- Page 1 Microsoft Windows 8 Review
- Page 2 Compared to Windows 7, Installation, Look and Feel Review
- Page 3 Navigation, Tiles, Apps and Charm Bar Review
- Page 4 The Desktop: Win 8 Can Be ‘Win 7’ Review
- Page 5 Pros and Cons, Worth the Upgrade? and Verdict Review
Windows 8: Jack of all Touches
almost like, with Windows 8, Microsoft has clobbered together two
completely different operating systems. On the one had there’s the
traditional Desktop mode, which works and behaves a lot like Windows 7 -
except it’s not quite as convenient or as pretty, thanks to its lack of
we’re talking negatives, it would have been nice to see native DVD
playback and the continued evolution of Media Centre, a half-competent
office suite like with the RT version (we’re not asking for Office 2013
to be bundled with Windows 8 X86, but OpenOffice is free after all so surely Microsoft could manage something better than an ad-supported imitation), and
more control over the size and colour of tiles.
on the bright side Windows 8 is noticeably faster than Windows 7,
especially on older hardware. Everything from games to power-hungry
programs runs just as smoothly as your PC will allow. It can eke out
more battery life, great for mobile X86 devices that just don’t run that
long away from a socket. It has newer drivers, giving better device
support out of the box. It offers better synchronisation both with your
other Windows 8 devices and with the cloud. It gives you more advanced,
customisable profiles. And it offers a lot more features in many areas.
Windows 8 Loves Tablets
really makes or break Windows is touch. It was inevitable that
Microsoft would end up with a frankenstein OS on its hands, as on the
one hand it needed to provide an X86 operating system with a
touch-friendly, app-oriented interface for tablets, touch-enabled
all-in-one PCs and laptops, while on the other it couldn’t risk
completely alienating existing users who were after a more traditional
environment sans touch.
this considered, Microsoft has done an admirable job. We only wish it
had given us the option to make the Windows 8 Desktop just a little more
yet like that of its predecessor, rather than forcing users to employ
hacks or third-party software.
you, if you are new to Windows and especially if you’re using a tablet,
you’re unlikely to care if you ever see the Desktop. What Windows 8 has
done with its new Start screen and tile interface is create an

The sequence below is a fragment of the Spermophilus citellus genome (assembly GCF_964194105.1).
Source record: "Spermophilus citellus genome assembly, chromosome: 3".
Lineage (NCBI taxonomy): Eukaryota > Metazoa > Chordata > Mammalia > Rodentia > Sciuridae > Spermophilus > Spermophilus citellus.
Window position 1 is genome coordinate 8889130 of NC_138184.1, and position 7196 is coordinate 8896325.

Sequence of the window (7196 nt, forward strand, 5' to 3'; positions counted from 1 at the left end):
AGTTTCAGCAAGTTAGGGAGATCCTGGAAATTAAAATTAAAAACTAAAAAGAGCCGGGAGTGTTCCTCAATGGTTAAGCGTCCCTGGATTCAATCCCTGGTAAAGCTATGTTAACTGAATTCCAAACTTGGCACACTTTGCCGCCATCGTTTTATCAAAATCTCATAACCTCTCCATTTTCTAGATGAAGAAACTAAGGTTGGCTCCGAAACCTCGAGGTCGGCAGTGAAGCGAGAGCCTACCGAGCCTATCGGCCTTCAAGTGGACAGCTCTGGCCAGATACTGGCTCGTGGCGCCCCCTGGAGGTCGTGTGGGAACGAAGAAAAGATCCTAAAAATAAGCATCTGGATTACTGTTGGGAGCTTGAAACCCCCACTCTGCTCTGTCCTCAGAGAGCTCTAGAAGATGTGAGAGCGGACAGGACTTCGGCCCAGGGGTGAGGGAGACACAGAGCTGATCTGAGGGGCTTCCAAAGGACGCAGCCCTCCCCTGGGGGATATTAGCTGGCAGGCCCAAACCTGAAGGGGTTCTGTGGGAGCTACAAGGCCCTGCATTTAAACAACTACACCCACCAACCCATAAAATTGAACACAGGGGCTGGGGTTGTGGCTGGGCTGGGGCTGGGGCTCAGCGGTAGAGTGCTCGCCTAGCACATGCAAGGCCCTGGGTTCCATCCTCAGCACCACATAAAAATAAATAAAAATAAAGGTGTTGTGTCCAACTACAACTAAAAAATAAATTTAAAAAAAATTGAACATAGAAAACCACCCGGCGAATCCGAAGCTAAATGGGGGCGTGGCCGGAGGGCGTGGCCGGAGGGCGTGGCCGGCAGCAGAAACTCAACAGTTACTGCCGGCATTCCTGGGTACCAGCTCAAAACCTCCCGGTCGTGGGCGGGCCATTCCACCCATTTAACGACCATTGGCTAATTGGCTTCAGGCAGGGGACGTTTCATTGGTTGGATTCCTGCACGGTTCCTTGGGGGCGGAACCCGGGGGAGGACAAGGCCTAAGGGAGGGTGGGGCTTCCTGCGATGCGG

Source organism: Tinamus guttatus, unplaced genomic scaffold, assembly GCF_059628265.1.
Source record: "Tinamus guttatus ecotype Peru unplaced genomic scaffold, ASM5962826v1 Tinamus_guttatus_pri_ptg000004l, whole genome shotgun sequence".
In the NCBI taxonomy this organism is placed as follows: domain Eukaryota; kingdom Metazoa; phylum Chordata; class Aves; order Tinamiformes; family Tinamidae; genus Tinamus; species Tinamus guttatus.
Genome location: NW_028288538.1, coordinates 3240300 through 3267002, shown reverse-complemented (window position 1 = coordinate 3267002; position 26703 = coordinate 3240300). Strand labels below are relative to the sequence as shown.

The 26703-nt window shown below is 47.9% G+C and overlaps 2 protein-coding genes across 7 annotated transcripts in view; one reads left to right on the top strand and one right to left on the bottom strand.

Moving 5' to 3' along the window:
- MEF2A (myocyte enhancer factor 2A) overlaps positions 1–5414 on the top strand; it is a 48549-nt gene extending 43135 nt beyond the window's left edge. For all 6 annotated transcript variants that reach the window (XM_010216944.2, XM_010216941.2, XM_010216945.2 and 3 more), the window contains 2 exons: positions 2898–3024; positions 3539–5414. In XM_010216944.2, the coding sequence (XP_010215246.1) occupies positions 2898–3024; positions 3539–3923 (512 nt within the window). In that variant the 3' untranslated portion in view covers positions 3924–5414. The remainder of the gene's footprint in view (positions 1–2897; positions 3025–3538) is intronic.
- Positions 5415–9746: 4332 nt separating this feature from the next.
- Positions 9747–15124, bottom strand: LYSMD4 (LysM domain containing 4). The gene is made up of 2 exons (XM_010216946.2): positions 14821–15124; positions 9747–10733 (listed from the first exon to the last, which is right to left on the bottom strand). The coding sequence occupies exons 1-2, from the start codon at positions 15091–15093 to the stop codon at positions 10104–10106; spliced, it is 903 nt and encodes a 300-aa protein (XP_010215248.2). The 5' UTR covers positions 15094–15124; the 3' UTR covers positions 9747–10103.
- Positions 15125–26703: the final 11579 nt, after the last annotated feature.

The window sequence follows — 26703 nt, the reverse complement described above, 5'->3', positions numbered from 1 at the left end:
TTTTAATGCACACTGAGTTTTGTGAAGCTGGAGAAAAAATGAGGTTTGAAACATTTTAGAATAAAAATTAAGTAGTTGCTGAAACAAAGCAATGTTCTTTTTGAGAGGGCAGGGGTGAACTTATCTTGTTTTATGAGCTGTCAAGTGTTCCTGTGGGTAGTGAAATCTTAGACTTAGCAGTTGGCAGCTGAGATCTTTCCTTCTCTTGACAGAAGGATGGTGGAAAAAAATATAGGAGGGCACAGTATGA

attractive, comprehensive and fairly easy to use touch system that
generally works well and does so without obviously stealing its style or
ideas from rivals. There might be a slightly steeper learning curve
than with Android or iOS, but Windows 8 also offers more potential and
many advantages – not least of which is its comprehensive stylus
Windows 8: Worth the Upgrade?
is Windows 8 worth upgrading to if you’re happy with Windows 7?
Probably not. But then again, if you’re willing to put a little effort
in there’s scant reason not to upgrade, either – especially as
Microsoft has confirmed a supremely affordable download upgrade price of a mere
£24, or £14 if you’ve bought a new Windows 7 device since the second of
June 2012. A full retail ‘hard’ copy, meanwhile, is likely to set you back
you love or hate Windows 8, a lot will depend on how quickly software
companies transfer to using Microsoft’s Windows Store for their
products. If a piece of software you really want for your Windows PC
isn’t available outside of this delivery system, whether you like the
new OS or not becomes somewhat moot.
the same story if you’re thinking of buying another Windows 8 device –
whether that’s a smartphone running Windows Phone 8, a tablet running
Windows RT, or even another PC or laptop with Windows 8 Pro. Like
Apple, Microsoft is creating its own all-encompassing eco-system, and once you’re in…
the challenge of making an operating system that would work as well for
a tablet or other touch device as your average desktop PC, Microsoft
has done an admirable job with Windows 8.
There are times when the
complex innards break through its slick tile interface and we could have
wished for a little more familiarity in its classical Desktop mode, but
these are minor blemishes on what is generally a very slick OS. Throw
in the fact that it not only performs every bit as well as Windows 7 but
also runs smoother on older machines while potentially increasing
battery life, and Windows 8 is a worthy upgrade – though it really does
want touch to get the most out of it.
Score in detail
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